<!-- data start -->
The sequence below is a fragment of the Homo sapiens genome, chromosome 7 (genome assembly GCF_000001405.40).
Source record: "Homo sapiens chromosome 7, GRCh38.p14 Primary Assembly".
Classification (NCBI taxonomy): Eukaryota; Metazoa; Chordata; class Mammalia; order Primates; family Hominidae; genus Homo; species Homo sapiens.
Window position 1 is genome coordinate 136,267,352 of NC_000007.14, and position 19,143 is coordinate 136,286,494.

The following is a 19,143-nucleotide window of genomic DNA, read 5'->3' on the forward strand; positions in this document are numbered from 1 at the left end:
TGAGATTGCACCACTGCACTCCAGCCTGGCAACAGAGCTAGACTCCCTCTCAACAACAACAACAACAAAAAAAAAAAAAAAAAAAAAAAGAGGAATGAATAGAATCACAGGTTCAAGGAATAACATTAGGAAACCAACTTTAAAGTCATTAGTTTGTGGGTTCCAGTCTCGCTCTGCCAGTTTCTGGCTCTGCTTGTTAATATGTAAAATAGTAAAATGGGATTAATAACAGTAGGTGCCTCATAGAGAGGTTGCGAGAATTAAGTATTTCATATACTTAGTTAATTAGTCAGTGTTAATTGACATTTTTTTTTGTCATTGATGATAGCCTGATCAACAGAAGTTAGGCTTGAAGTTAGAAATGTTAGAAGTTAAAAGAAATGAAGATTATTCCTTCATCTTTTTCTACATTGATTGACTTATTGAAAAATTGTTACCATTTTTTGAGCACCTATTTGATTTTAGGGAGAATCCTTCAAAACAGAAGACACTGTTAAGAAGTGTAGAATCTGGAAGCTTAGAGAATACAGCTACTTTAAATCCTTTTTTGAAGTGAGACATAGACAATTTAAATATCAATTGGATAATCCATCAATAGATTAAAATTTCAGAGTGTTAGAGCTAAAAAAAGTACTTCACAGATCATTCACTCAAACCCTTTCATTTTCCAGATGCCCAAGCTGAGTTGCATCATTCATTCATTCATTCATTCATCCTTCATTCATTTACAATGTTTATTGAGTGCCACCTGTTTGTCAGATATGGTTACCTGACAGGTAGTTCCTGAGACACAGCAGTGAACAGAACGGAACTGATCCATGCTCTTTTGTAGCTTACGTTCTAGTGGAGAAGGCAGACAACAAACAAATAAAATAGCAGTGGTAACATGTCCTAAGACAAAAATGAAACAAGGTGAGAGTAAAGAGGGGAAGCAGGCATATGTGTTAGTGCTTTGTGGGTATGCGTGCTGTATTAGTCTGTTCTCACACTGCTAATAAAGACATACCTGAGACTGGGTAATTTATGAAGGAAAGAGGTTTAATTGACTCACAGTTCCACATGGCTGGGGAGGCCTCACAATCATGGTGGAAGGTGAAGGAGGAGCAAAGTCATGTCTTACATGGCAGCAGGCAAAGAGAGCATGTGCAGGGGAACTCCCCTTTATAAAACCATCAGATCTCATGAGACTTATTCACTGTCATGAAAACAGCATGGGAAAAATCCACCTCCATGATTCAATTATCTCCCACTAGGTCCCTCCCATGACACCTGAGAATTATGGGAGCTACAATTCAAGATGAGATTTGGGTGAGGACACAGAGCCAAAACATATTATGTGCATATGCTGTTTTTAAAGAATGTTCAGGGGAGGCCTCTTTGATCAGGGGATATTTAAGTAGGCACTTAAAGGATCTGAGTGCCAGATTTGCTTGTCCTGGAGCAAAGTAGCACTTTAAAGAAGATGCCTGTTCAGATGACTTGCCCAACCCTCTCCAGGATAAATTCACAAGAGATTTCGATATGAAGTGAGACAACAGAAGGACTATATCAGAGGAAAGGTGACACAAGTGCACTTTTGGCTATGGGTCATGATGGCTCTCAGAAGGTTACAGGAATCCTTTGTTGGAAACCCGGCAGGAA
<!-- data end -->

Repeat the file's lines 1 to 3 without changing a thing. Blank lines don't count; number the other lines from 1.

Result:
The sequence below is a fragment of the Homo sapiens genome, chromosome 7 (genome assembly GCF_000001405.40).
Source record: "Homo sapiens chromosome 7, GRCh38.p14 Primary Assembly".
Classification (NCBI taxonomy): Eukaryota; Metazoa; Chordata; class Mammalia; order Primates; family Hominidae; genus Homo; species Homo sapiens.